China has found workable solutions to desertification, as shown by successful projects like Saihanba National Forest Park, which is important for China and the rest of the world, according to the UN’s top environmental protection expert.
Since 1962, when workers started planting trees, the forest coverage in Saihanba National Forest Park, 150 kilometers from Beijing in Hebei province, has soared from 12 percent to 80 percent, according to National Development and Reform Commission data from 2016.
Saihanba, the largest man-made forest in the world, forms a natural barrier against sandstorms that protects the health of millions in the capital and nearby regions.
“The transformation of Saihanba is the result of more than 55 years of hard work by several generations of experts. ... That is a triumph of patience and determination,” Erik Solheim, executive director of the United Nations Environment Programme, said in an interview. He has personally witnessed the successful outcome of efforts similar to Saihanba’s recently in the Kubuqi Desert of the Inner Mongolia autonomous region.
The total area of greenery in the desert, the seventh-largest in China, has expanded by more than 6,000 square kilometers in the past three decades, according to data from the regional government.
“It’s a case of getting the science right, and being able to think big and take that vision forward with determined leadership,” Solheim said, explaining that the patience to think long-term also is necessary, which has been proved in the 55-year effort at the Saihanba Forest Farm.
“Desertification is not just a major problem for China. Nations like Iran and Iraq face similar problems, as do countries in the Sahel region of Africa, and even parts of the United States. In areas of the Middle East, desertification is also a huge public health issue. We know that this kind of environmental degradation also drives instability and conflict.”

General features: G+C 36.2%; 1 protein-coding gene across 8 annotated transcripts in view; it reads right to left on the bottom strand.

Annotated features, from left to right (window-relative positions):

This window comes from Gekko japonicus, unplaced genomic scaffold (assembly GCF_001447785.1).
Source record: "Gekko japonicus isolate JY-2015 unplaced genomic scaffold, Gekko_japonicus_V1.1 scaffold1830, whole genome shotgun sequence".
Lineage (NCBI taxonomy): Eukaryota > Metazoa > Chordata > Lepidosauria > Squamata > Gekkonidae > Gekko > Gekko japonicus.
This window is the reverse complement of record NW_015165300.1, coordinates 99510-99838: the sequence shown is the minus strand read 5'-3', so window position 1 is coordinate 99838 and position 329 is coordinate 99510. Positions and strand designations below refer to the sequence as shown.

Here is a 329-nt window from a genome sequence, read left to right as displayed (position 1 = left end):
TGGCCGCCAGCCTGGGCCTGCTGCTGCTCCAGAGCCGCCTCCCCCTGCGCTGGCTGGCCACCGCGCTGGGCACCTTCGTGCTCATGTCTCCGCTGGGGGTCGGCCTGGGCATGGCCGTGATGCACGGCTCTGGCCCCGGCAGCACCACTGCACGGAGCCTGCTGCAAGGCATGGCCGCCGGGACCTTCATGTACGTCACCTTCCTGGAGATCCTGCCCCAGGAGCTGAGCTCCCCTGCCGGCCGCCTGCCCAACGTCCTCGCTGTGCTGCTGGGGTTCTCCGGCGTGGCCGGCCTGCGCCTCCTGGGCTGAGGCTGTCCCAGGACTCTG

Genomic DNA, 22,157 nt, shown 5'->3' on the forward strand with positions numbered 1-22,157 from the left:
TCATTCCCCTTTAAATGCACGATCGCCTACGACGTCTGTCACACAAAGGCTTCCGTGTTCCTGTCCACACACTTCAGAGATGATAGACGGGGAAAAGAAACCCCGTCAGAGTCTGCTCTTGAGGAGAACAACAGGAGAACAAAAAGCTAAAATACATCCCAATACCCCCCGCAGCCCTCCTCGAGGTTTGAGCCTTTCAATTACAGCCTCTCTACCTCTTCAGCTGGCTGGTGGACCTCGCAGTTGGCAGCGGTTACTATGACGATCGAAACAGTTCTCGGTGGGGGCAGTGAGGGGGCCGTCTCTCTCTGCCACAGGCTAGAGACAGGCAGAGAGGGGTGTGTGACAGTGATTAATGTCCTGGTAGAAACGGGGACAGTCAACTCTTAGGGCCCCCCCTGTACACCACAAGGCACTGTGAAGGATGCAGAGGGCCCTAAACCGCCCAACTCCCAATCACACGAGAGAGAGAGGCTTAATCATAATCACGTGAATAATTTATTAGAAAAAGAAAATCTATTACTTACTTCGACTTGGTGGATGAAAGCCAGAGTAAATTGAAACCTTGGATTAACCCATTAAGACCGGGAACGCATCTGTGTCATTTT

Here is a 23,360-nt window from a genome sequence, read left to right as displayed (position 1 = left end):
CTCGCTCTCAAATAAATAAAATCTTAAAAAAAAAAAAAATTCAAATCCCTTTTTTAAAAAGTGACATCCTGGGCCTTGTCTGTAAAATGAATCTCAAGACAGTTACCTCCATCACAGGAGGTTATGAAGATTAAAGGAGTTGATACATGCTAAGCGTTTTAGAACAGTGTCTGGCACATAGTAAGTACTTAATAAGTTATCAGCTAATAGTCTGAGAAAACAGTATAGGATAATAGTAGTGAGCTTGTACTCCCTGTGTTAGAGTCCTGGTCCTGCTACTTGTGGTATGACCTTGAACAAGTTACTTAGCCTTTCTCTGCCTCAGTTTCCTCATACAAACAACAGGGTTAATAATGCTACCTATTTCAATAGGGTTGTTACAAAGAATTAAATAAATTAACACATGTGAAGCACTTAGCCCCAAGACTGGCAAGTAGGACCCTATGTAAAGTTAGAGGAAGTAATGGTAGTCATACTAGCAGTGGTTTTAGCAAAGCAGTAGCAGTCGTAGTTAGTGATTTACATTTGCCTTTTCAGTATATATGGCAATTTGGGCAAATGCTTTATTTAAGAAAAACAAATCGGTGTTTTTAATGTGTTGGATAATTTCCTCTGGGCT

In addition to the efforts in Saihanba and the Kubuqi Desert, China has taken comprehensive measures to reduce desertification over decades, shrinking its total desert area at a rate of 2,400 sq km a year, Vice-Premier Ma Kai said at a July forum.
Solheim said in promoting the greening process, governments need to set up clear goals and a necessary framework, so private sector companies, NGOs and local communities can nurture the innovative technologies and business opportunities.
“In the successful stories of Saihanba and the Kubuqi Desert, they are really just well-rounded business plans, and they show long-term economic benefits can outweigh the costs of the huge amount of work required,” he said.
Saihanba Forest Farm has developed in a sustainable way, with economic growth relying on tourism, tree seeding, wind power generation and logging－with the green sectors bringing in 100 million yuan ($15.1 million) last year, outweighing the revenue from past logging operations, data from the National Development and Reform Commission show.
“The success of projects like Saihanba and Kubuqi can form a component of China’s drive to build an ecological civilization and to take that message around the world, for example as part of the Belt and Road Initiative,” he said.